Nobody takes a ped one time, its not one magical needle and you’re juiced. Its a series of needles/pills taken over a period of time. By your logic this would mean “habitual use” whether they did one cycle or twenty. So you want to use “testing positive” as an indication of multiple instances of ped use since they technically used several times. That’s good and fine if that’s the stance you want to take, but that means everyone who ever tested positive should have received the same lifetime ban as Arod is hypothetically facing. And since that’s clearly not the case I’d say Arod has a pretty good reason to fight the suspension

      • themohel - Jul 30, 2013 at 5:35 PM

        Testing positive is evidence of one use of steroids, unless they can determine from the sample how many times the drug was used. One use, one positive test, one violation, 50 games. Multiple uses over many years is one violation? That is crazy talk.

    • jwbiii - Jul 30, 2013 at 10:28 PM

      Let’s assume for the purposes of argument here that there are perfect records that show that a player used PEDs from this firm systematically for five years

      That would be quite the trick, since Biogenesis was only in business for nine months. But you would have had to have been paying attention or be smart enough to know how to use a search engine to know that.

  11. rbj1 - Jul 30, 2013 at 3:17 PM

    Fortunately I’ll only go to the gallows once, for thinking about killing that @#%$&* driver who cut me off.

  12. amhendrick - Jul 30, 2013 at 3:20 PM

    Do the ‘seeking’ and ‘buying’ parts require some level of intent, such as that you intended to seek out something that was prohibited by the policy, and bought something knowing that it was prohibited? If so, then I think that’s a different offense the simply testing positive. You can test positive for a banned substance without actually intending to.

  13. jfk69 - Jul 30, 2013 at 3:21 PM

    They are not going to go after Arod with the drug suspension rule They will pressure him with the CBA. He is an admitted user who has repeatedly claimed that he stopped years ago, The evidence stills needs to be put forth. Here is what his lawyers are now looking at.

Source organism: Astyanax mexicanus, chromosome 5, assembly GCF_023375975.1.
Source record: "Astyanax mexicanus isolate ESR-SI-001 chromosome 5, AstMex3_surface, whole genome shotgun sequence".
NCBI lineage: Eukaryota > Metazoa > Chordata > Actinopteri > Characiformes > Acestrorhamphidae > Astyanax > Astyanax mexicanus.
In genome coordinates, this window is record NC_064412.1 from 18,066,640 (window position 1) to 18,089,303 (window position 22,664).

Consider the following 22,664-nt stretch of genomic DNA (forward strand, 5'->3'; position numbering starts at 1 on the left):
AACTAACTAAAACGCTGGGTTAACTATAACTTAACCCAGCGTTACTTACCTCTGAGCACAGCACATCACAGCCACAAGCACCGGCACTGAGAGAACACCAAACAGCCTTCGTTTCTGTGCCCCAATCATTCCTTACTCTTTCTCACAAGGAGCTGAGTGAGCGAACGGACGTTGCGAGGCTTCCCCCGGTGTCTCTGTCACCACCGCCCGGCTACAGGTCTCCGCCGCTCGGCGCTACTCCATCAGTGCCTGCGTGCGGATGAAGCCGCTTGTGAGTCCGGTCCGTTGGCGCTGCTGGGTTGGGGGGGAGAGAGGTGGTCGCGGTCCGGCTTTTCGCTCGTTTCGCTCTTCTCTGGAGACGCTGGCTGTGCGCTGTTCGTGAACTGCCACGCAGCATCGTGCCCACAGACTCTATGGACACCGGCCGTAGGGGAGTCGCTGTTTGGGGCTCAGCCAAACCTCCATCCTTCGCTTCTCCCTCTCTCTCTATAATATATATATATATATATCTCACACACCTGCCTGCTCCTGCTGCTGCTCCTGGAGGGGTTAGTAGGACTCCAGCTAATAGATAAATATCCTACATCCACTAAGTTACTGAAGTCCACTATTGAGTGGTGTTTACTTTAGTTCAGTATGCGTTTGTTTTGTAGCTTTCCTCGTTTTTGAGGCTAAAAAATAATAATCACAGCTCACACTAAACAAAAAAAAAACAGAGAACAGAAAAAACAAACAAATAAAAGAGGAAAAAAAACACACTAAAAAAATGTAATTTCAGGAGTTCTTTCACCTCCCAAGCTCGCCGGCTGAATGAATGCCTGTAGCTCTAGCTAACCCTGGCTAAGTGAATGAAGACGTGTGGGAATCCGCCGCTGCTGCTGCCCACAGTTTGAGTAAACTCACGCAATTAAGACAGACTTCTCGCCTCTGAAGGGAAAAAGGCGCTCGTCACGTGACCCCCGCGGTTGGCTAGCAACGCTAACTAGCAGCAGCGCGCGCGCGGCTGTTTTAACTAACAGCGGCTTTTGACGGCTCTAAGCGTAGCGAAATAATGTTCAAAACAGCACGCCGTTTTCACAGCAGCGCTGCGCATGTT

Aside from the drug agreement, there is no automatic stay for suspensions under baseball’s labor contract.
    Rodriguez could be punished under Article XII B of the Basic Agreement, which states: “Players may be disciplined for just cause for conduct that is materially detrimental or materially prejudicial to the best interests of baseball including, but not limited to, engaging in conduct in violation of federal, state or local law.”
    Meet the new Pete Rose.

  14. chadjones27 - Jul 30, 2013 at 3:24 PM

    I think it’s more of MLB working backwards. Did he take steroids? Yes. Do we have proof? No. DAMN. Since he took steroids, he to at least possess them, right? Yes. Do we have proof? No. DAMN. Well, we think he took and possessed steroids, so that means he’d have to seek out drugs, right. Correct. Do we have proof? Maybe. … Suspend him!

    • themohel - Jul 30, 2013 at 3:29 PM

      Are you actually aware of what proof they have? Me either, but I do know it was enough to cause Braun to cave, you know, the guy who has shown a willingness to fight The Man to the end. Careful, you might be waaaay out over your skis on this one, Chief. Might be good to see what they’ve got so you don’t end up with egg on the face IF they’ve got the goods.

      • chadjones27 - Jul 30, 2013 at 3:38 PM

        Oh sorry, I wasn’t trying to state that I have inside knowledge of anything going on here. None of us do. Hence, the “I think” part of it. And my dumb description of events is just as plausible at this time as any other scheme we’ve seen.